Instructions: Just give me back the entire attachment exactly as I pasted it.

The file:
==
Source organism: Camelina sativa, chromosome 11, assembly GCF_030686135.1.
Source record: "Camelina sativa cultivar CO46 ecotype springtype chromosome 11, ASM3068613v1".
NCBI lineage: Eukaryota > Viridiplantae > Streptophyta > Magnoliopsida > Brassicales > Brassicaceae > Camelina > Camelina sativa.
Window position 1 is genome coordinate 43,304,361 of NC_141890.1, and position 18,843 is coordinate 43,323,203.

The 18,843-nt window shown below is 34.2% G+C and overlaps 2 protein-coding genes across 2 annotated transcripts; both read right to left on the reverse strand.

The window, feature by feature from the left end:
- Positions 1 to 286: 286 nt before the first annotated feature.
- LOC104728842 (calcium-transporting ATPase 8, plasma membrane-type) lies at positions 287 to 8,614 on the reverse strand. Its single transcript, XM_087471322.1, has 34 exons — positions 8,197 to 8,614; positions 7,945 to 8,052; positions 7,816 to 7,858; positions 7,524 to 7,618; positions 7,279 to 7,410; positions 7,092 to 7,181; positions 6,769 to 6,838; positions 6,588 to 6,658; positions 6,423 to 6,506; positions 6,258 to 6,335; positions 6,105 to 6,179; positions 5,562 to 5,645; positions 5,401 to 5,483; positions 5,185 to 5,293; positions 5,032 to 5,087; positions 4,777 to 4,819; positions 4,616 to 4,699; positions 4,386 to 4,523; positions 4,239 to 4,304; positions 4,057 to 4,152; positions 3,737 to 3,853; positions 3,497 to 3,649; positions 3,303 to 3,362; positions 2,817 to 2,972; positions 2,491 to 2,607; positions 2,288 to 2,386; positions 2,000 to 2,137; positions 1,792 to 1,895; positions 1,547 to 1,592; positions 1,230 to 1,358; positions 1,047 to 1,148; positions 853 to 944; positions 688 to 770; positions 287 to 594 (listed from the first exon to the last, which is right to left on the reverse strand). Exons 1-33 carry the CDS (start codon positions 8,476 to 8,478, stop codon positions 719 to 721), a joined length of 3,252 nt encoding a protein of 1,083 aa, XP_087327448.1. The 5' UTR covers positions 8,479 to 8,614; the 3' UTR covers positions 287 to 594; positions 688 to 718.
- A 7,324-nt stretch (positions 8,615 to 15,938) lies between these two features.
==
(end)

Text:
Source organism: Camelina sativa, chromosome 11, assembly GCF_030686135.1.
Source record: "Camelina sativa cultivar CO46 ecotype springtype chromosome 11, ASM3068613v1".
NCBI lineage: Eukaryota > Viridiplantae > Streptophyta > Magnoliopsida > Brassicales > Brassicaceae > Camelina > Camelina sativa.
Window position 1 is genome coordinate 43,304,361 of NC_141890.1, and position 18,843 is coordinate 43,323,203.

The 18,843-nt window shown below is 34.2% G+C and overlaps 2 protein-coding genes across 2 annotated transcripts; both read right to left on the reverse strand.

The window, feature by feature from the left end:
- Positions 1 to 286: 286 nt before the first annotated feature.
- LOC104728842 (calcium-transporting ATPase 8, plasma membrane-type) lies at positions 287 to 8,614 on the reverse strand. Its single transcript, XM_087471322.1, has 34 exons — positions 8,197 to 8,614; positions 7,945 to 8,052; positions 7,816 to 7,858; positions 7,524 to 7,618; positions 7,279 to 7,410; positions 7,092 to 7,181; positions 6,769 to 6,838; positions 6,588 to 6,658; positions 6,423 to 6,506; positions 6,258 to 6,335; positions 6,105 to 6,179; positions 5,562 to 5,645; positions 5,401 to 5,483; positions 5,185 to 5,293; positions 5,032 to 5,087; positions 4,777 to 4,819; positions 4,616 to 4,699; positions 4,386 to 4,523; positions 4,239 to 4,304; positions 4,057 to 4,152; positions 3,737 to 3,853; positions 3,497 to 3,649; positions 3,303 to 3,362; positions 2,817 to 2,972; positions 2,491 to 2,607; positions 2,288 to 2,386; positions 2,000 to 2,137; positions 1,792 to 1,895; positions 1,547 to 1,592; positions 1,230 to 1,358; positions 1,047 to 1,148; positions 853 to 944; positions 688 to 770; positions 287 to 594 (listed from the first exon to the last, which is right to left on the reverse strand). Exons 1-33 carry the CDS (start codon positions 8,476 to 8,478, stop codon positions 719 to 721), a joined length of 3,252 nt encoding a protein of 1,083 aa, XP_087327448.1. The 5' UTR covers positions 8,479 to 8,614; the 3' UTR covers positions 287 to 594; positions 688 to 718.
- A 7,324-nt stretch (positions 8,615 to 15,938) lies between these two features.